Business Bankruptcy Simplified

Feb 10th, 2014 | By | Category: Info

There is a padlock on the delivery gate. Most of the manufactured pre-cast products formerly stored on pallets in the back lot are gone. The building has a huge’ For Lease’ sign fixed to the front. Janelle, the former owner, drives by in a Rent-a-Lemon car. She had registered both her automobile and delivery truck in the behalf of her business; and, like everything else she had worked for years to build up, they’re gone.

Consider when purchasing a private business, if the business has lease. Determine if the lease allows a new owner to acquire the business, will the lease be renewed for new ownership, and what are the penalties for breaking the lease. Examine whether the business location has sufficient space for expansion or relocating to provide more space. New franchise owner is restricted to transfer the business to another location, without fringing upon an area, were an existing franchise location, already exist or prohibited by the franchise corporation.

How did it all happen? She had run this business successfully for over twenty years. When events turned sour, everything happened at once. First, a powerful and wealthy client sued her for almost a half-million dollars. Then, other clients, sensing the distress, started using one of her competitors. Her financial problems soon followed. Eventually she could not make payroll, so she decided to file business bankruptcy.

quit claim business for bankruptcy?
I own a business that is a partnership. My partner is filing for bankruptcy with her husband. she wants to quit claim to get her name off the business. my husband and I dont like the idea and we want to quit claim so our name is off the business and they could add the business to their bankruptcy. We absolutely do not want anything to do with them and their bankruptcy. Does this seem like a good idea? We have been trying to sell the business so we really want to get out.

  • Your partner wants to give you her share… right that means you would be sole owner. If the business is in debt I would talk to a financial professional. If the business is making a profit and you can show that, then what is the problem when it comes to selling? Just give it away if it is such a burden to own? If the business is in trouble financially maybe you need to recognize your mistakes and count your cost. Learn from it and move on. Trying to evade financial obligations by bankruptcy or just not paying will only cause you more headache in the long run.. People who escape from having to live with the consequences of their actions repeat their mistakes… Something to think about.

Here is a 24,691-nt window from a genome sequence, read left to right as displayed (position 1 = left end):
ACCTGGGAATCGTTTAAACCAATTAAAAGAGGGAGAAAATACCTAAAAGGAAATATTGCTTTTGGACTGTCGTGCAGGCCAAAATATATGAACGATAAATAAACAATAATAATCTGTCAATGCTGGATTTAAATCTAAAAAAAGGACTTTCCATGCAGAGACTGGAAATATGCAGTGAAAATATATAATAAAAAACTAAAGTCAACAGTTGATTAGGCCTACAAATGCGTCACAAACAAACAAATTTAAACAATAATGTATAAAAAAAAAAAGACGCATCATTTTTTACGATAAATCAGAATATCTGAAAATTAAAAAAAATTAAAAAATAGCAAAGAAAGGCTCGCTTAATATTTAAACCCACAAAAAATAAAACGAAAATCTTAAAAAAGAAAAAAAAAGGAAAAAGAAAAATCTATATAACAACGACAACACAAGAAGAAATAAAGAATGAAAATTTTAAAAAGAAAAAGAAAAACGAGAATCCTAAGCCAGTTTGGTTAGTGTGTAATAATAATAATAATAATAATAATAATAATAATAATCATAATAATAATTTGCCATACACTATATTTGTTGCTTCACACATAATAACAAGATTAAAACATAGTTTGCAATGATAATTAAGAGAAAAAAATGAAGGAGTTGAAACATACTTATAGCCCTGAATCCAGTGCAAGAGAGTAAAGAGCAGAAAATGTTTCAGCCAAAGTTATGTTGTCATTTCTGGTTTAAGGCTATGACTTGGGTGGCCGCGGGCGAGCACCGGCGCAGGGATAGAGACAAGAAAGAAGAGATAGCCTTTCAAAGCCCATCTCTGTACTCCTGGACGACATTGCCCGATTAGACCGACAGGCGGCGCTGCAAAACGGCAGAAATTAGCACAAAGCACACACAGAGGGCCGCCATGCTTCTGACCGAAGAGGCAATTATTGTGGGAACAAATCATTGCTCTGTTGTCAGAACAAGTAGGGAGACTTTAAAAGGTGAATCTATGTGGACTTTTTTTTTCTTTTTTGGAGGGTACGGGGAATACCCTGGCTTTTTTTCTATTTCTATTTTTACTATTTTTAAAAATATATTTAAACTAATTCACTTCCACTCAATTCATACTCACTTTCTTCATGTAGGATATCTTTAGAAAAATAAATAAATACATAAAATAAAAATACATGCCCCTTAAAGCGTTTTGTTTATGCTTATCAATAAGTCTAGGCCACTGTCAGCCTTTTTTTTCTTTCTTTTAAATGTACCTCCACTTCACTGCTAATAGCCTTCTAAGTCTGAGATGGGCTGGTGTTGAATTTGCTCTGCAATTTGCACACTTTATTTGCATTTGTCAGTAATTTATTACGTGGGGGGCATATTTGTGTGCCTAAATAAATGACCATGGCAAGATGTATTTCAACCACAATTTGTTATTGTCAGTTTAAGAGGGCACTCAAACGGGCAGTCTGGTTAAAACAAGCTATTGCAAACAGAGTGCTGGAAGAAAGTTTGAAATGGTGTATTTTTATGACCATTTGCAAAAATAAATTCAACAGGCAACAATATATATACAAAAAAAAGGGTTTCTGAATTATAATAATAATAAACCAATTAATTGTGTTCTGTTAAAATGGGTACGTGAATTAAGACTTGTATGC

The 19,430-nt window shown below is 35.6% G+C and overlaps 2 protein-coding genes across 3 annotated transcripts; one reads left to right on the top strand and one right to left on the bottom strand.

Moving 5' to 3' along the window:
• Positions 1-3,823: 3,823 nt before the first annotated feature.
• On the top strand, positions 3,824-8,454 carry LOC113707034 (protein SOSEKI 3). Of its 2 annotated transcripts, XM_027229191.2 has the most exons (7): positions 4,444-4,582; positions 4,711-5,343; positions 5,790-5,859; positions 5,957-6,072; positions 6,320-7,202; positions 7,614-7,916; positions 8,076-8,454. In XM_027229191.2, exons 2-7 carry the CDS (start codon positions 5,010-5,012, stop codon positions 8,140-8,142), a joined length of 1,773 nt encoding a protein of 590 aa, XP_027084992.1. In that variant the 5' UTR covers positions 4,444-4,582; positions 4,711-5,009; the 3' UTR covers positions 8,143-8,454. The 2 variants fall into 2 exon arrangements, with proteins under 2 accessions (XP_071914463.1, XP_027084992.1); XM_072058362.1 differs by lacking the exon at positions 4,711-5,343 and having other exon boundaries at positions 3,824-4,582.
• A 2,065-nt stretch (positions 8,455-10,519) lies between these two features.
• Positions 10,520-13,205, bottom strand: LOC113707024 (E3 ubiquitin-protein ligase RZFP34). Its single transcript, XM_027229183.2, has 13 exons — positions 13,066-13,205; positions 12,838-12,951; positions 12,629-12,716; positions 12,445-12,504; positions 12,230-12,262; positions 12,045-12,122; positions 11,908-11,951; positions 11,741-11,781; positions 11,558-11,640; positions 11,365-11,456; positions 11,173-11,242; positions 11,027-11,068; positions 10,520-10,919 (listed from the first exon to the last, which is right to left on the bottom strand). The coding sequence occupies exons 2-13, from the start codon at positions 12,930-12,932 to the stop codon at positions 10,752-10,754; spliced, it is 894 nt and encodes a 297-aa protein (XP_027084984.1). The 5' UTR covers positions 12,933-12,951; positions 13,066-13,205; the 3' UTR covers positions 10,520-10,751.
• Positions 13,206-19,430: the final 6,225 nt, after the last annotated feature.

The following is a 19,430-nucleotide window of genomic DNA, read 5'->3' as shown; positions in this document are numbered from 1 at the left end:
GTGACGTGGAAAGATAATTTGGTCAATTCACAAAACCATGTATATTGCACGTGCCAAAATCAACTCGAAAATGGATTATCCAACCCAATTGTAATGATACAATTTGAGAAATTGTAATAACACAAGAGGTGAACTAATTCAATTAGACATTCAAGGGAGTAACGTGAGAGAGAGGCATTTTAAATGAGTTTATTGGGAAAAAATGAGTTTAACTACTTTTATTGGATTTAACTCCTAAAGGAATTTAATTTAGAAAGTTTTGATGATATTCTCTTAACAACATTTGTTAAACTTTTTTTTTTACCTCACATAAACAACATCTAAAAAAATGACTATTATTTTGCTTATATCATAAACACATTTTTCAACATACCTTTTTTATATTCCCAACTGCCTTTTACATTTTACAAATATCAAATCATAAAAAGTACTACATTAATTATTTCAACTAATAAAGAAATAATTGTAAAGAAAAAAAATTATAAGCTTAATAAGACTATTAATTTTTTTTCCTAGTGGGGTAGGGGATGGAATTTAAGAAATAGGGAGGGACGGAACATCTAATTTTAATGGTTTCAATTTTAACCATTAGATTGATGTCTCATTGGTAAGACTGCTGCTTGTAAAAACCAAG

• Neither of you should quit claim the business, what your partner should do in her bankruptcy is list the fact the business is an asset and the trustee will want to sell it. You will be entitled to your share of the proceeds even if the trustee sells it as you are a joint owner. You just want to make sure your partner deals with it properly in the bankruptcy (which may involve you hiring your own attorney). Keep in mind, any partnership debts will be discharged on her end. That is typically why both partners end up filing bankruptcy, but if you can handle not filing, that's great, you just should not be transferring property before she files bankruptcy as that will look like fraud. There is a 5 year look back period and I doubt your partner wants to wait over 5 years to file. Now, if you bought her share for fair market value and she disclosed it, that MIGHT not be a problem, or you two can try and get it sold prior to the filing (again for FAIR MARKET VALUE). But otherwise, I would just let the trustee decide if it is worth liquidating and then make sure the trustee is aware of your ownership interest (and thus your share of the funds from the sale).

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